Figure 2 Flowchart of the study 

Age, ethnicity, type of school and self-reported halitosis did not present statistically significant association with the OHIP-14 score, although they presented p-values lower than the limits for inclusion in posterior models (Table 1). Tooth loss and questions related to appearance were not associated to impact on quality of life. When the univariate model was analyzed (Table 2), adolescents from public schools and with self-reported halitosis presented higher association to quality of life outcome. Adolescents with halitosis had 1.45 times higher chances to be in the third tertile of the OHIP-14 score. Adolescents from public schools showed 59% higher chances of presenting greater impact on quality of life, but this association did not attain statistical significance (OR 1.59 - p< 0.06). Tooth loss, questions related to oral health self-perception and questions related to appearance were not associated to the quality of life outcome in the univariate analysis.

Table 1 Frequency distribution of exposures regarding prevalence of impact on quality of life among adolescents from 15 to 19 years old, Passo Fundo, RS, Brazil 2012 

Legend: #qui-square test; *Fisher’s exact test

Table 2 Univariate analysis model associating exposures regarding prevalence of impact on quality of life among adolescents from 15 to 19 years old, Passo Fundo, RS, Brazil 2012 

When the multivariate model was analyzed (Table 3), statistically significant associations between the type of school and self-reported halitosis were obtained. Adolescents from public schools had 63% higher chances to be in the third tertile of the OHIP-14 score. Likewise, adolescents who claimed to have halitosis had 1.48 times higher chances to be in the third tertile.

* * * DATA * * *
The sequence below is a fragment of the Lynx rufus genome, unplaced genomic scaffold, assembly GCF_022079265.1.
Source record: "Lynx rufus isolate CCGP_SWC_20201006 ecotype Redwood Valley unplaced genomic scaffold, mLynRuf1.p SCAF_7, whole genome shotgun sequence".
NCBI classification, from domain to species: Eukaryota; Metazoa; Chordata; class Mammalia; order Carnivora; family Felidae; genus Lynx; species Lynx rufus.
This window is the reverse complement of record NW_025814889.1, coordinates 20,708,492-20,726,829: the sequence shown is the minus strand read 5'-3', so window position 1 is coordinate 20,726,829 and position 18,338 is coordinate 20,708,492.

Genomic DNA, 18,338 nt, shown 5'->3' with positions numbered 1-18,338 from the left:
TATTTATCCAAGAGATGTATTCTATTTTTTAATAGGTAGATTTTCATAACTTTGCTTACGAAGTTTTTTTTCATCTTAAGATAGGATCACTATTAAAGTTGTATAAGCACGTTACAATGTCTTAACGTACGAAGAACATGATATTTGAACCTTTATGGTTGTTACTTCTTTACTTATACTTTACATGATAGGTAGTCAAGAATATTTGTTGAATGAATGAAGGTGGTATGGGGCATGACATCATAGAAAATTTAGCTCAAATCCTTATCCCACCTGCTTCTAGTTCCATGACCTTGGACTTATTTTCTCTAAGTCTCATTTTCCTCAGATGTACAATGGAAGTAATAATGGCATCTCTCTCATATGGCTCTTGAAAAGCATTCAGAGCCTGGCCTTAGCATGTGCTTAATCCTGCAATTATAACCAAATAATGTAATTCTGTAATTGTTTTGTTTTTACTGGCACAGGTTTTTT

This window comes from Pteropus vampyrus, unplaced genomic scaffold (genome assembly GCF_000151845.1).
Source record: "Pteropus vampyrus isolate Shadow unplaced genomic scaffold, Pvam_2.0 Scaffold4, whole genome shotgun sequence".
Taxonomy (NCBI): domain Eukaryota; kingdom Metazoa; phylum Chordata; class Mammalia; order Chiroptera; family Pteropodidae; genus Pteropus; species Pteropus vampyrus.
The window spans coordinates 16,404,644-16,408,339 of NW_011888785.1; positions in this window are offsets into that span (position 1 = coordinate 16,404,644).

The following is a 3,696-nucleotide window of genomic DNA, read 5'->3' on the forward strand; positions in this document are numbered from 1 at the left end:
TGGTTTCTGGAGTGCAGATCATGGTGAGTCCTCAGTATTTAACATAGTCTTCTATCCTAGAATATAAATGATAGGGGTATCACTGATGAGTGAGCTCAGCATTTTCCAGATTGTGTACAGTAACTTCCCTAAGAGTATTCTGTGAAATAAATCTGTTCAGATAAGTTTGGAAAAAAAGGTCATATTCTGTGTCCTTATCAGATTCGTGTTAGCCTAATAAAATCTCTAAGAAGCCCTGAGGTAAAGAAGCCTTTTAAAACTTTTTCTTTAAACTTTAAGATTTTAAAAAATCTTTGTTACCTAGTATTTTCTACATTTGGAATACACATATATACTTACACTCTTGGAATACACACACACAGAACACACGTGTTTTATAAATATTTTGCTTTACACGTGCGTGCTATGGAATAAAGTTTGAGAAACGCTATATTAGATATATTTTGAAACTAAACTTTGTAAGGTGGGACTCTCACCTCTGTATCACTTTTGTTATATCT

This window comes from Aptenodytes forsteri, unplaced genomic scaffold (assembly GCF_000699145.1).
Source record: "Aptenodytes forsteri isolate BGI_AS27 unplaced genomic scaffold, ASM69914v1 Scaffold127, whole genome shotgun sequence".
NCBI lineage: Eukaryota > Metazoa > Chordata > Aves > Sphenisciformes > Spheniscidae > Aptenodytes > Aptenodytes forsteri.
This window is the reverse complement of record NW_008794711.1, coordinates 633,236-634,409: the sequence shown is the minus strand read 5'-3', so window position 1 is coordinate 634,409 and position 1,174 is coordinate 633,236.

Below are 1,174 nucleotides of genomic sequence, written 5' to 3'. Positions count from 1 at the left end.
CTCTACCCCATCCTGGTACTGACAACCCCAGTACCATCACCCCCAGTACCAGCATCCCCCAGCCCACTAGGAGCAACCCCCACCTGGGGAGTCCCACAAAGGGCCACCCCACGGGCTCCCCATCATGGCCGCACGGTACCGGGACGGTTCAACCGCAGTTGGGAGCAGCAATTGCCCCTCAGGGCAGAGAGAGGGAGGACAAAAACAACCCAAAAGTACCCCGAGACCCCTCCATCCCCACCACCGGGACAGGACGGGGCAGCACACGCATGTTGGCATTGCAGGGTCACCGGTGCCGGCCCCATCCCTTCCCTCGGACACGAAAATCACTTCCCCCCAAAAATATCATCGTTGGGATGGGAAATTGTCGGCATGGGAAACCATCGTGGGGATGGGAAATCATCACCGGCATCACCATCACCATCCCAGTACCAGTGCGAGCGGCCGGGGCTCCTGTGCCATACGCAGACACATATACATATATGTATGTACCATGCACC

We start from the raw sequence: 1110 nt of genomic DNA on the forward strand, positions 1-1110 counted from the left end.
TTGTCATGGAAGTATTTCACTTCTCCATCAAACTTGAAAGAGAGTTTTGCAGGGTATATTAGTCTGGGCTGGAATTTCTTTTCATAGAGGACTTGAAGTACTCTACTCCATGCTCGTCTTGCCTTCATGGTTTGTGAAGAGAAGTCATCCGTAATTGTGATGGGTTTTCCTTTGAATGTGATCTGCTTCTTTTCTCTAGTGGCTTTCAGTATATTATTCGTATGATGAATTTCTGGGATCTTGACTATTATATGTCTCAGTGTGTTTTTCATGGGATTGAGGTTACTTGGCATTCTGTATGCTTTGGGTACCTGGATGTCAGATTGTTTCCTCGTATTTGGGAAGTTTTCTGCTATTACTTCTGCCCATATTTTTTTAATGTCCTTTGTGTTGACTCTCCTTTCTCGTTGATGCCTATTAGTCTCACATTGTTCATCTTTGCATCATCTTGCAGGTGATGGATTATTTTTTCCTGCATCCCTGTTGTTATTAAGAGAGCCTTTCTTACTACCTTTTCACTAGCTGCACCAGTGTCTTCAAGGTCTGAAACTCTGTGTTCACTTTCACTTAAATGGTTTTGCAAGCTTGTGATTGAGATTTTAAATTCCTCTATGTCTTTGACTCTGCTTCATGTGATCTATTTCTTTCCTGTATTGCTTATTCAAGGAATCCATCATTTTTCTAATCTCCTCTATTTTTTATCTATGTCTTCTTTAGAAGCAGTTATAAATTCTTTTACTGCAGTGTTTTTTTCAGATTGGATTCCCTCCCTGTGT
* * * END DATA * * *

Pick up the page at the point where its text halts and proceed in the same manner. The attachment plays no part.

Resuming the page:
Table 3 Multivariate analysis model associating exposures regarding prevalence of impact on quality of life among adolescents from 15 to 19 years old, Passo Fundo, RS, Brazil 2012 


The present study evaluated the impact of factors related to oral health on quality of life among adolescents. Additionally was assessed the impact of halitosis in the quality of life of adolescents. The influence of sociodemographic and behavioral factors on quality of life was also assessed. It was shown that age, ethnicity and studying in a public school were associated to the OHIP-14. Furthermore, in the multivariate analysis, it was shown that attending a public school and self-reported halitosis were significantly associated with higher impact on quality of life. On the other hand, tooth loss and teeth appearance were not significantly associated with oral health-related quality of life.

The study sought to represent high school students from the city of Passo Fundo, RS, Brazil. Every school of the city was invited and 23 agreed to participate. Within each school, a simple random sample of individuals of the involved age group was selected, and the response rate was 40.08%. In this sense, studies with higher 19, similar 8,20 and lower response rates compared with the present study are found in the literature 21. The response rate in the present study may represent its own limitation. However, the difficulties associated with the age group, including the logistics of signing the Informed Consent Form by the responsible persons, may account for the attrition.